The third perspective is I slow down. I do not want the next level of promotion. We find this in nationalized banks where any motion or promotion is accompanied by transfer to far off places. I am happy where I am and value where I am today as distinguished from where I could be tomorrow. There is a certainty around my existence. I will mostly catch the 6.34 p.m. slow from Churchgate (suburban train service in Mumbai) and be home by 8.00 p.m latest. Let Amar transit from this orbit to the next. I will call him ‘Sir’ if so compelled. I will teach Raj Maths and Physics and my wife will coach him languages and Geography, so that his percentages do not fall.
These are images or views which are around us. The question is at what stage do we step back and look at ourselves and the life we lead from an external perspective. Which segment of our life needs larger focus?
In the Indian context how does any individual – who is self made and has a growing family and responsibilities- decide ‘this far and no further’? Is it being overly ambitious to pursue dreams fostered over a long time and sacrifice a seemingly bit portion of ourselves and our life for such a goal? Or is it more important to be around to share the joys and lend support when needed to those whose world revolves around you. More importantly, do we realize or have knowledge of what we would like to do- given an opportunity, unlimited time and perhaps be beyond needs?
After working for nearly four decades, I am not very sure whether in order to head a particular department or division, should an individual give up certain other priorities in personal life? (Marriage, progeny, holidays, accepting transfer and staying away from family for more than one or two years etc.). These are instances I read in papers and magazines.
Is it worth staying back in Office beyond midnight for a presentation to be made by one’s boss the next day? Ten days back, I received replies from a law firm for queries I had raised – sent at 12.42 a.m, 3.20 a.m. I wonder what kind of pressure would drive a person to work at these hours and what would be the after/side effects.
I started my adult life with the objective of earning a living. The emphasis was on living and I needed to earn to live. Now I am not sure which is important. We can earn only if we are alive and in order to be alive we do a lot of things- consume food without relishing or enjoying, avoid all physical activities which would refresh body and mind, sit in artificially lit rooms rather than allow natural light to brighten our offices, do not develop healthy personal relationships which should exist because we just like the other person- instead think colleagues in our office are a substitute for this purpose and so on.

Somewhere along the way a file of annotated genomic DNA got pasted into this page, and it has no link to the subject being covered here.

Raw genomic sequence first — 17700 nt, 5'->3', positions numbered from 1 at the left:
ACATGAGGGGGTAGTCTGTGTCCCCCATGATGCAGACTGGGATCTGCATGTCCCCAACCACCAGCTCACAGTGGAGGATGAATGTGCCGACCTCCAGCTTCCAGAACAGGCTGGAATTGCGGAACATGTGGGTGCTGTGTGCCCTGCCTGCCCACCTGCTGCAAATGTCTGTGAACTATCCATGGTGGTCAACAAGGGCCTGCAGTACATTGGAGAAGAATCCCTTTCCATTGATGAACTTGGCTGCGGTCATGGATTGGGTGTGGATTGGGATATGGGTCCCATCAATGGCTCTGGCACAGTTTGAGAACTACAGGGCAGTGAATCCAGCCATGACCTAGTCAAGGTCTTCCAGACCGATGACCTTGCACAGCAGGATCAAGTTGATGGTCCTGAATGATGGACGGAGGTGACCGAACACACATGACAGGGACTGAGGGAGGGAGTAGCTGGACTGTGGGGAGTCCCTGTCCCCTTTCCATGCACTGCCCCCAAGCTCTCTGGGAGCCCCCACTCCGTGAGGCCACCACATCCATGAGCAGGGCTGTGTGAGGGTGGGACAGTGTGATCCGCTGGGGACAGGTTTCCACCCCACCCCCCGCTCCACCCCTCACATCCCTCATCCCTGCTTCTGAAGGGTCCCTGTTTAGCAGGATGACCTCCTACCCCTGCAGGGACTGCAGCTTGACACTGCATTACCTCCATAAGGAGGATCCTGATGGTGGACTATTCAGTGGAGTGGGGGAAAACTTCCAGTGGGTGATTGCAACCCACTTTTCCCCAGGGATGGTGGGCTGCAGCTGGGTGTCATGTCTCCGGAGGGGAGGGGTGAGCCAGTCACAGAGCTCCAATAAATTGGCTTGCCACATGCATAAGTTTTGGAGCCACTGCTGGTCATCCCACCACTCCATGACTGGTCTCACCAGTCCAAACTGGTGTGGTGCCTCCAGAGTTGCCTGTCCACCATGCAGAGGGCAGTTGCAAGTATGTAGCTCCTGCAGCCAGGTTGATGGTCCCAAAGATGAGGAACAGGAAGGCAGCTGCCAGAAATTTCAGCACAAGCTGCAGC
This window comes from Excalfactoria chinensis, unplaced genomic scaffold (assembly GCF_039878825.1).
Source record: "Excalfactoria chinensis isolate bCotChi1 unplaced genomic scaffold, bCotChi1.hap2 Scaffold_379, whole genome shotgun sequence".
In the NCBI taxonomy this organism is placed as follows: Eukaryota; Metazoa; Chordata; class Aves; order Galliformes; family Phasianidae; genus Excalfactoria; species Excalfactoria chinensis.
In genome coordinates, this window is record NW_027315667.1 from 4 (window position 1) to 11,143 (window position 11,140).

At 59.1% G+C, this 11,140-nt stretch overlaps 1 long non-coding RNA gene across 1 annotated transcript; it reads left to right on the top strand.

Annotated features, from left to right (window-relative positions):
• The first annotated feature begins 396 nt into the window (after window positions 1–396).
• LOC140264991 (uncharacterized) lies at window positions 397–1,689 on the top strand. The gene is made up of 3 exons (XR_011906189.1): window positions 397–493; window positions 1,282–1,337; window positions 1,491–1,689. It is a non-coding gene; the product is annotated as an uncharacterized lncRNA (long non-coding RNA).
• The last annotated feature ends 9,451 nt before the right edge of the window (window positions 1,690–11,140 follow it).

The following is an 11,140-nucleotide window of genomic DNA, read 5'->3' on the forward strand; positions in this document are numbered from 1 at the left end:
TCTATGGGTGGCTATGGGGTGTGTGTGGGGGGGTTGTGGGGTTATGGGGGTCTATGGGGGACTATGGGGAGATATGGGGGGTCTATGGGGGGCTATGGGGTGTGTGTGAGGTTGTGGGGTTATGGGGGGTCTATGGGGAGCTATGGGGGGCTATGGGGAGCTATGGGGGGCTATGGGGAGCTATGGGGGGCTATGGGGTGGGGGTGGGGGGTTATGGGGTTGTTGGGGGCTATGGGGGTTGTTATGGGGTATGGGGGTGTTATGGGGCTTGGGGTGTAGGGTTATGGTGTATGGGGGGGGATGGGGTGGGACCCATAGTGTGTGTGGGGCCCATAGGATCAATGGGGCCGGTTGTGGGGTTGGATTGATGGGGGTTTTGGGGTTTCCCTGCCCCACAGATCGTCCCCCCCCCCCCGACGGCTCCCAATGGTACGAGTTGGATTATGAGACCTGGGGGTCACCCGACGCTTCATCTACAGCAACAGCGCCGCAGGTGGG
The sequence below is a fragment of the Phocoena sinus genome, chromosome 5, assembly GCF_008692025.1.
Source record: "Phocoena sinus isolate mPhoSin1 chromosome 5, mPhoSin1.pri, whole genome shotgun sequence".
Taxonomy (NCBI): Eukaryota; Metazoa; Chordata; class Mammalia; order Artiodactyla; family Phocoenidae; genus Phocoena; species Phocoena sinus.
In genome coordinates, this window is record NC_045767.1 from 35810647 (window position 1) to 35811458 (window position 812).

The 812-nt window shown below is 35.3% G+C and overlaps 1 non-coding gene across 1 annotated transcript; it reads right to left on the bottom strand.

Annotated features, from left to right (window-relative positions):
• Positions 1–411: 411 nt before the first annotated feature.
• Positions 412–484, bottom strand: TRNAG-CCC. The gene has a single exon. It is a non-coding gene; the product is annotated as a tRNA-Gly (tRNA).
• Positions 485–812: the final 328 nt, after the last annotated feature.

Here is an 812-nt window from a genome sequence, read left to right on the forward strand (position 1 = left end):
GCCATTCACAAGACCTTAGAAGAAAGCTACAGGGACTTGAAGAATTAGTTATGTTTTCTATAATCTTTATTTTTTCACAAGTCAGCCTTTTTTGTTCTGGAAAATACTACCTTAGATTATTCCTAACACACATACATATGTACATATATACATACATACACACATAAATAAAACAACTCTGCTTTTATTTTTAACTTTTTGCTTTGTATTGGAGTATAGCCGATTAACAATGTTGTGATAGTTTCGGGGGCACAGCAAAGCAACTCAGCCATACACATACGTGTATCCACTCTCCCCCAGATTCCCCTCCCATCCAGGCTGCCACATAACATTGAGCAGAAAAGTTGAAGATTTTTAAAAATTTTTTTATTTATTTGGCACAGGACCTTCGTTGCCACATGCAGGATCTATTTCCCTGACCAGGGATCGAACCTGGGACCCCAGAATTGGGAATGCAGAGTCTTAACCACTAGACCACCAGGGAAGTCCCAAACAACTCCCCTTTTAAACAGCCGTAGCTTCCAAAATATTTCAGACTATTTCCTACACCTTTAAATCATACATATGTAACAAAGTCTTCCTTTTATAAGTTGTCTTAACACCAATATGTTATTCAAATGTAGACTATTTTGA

Anand and Devi keep asking me what is it that I enjoy the most or what is it that I have reserved for myself as an individual- reading, writing, music, photography or travelling. I must confess that these are pleasures enjoyed in passing. Life still revolves around the pressure cooker existence of earning or making a living.
This life should change. While gainful employment is vital to human dignity and self respect, it cannot become an all consuming passion- as it has developed or become today. It is only a means to an end or objective. The “objective” portion seems to be missing.
What would you like to do? Close your eyes, imagine the most tranquil place you have visited or at least seen photographs of- hills, valleys, rivers, mist ridden plateau with flowers blooming all around, pristine beach in which you are alone with …… and think of what you would do if given such an opportunity. Or, if Kerala or Sikkim State Lottery befalls your ticket and you do not have to work to earn a living (you can say “I hate you” to lot of obnoxious colleagues and of course bosses), what would you do?
What will I do? I will make a power point giving several alternatives, book a conference room, and ask my office to order sandwiches, fix an appointment. Oh no. This is a personal achievement; I cannot do a PPT to Padma, Devi, Anand and Priya. Instead, I will join a Communication Course and learn how to convey innermost thoughts to those who really matter.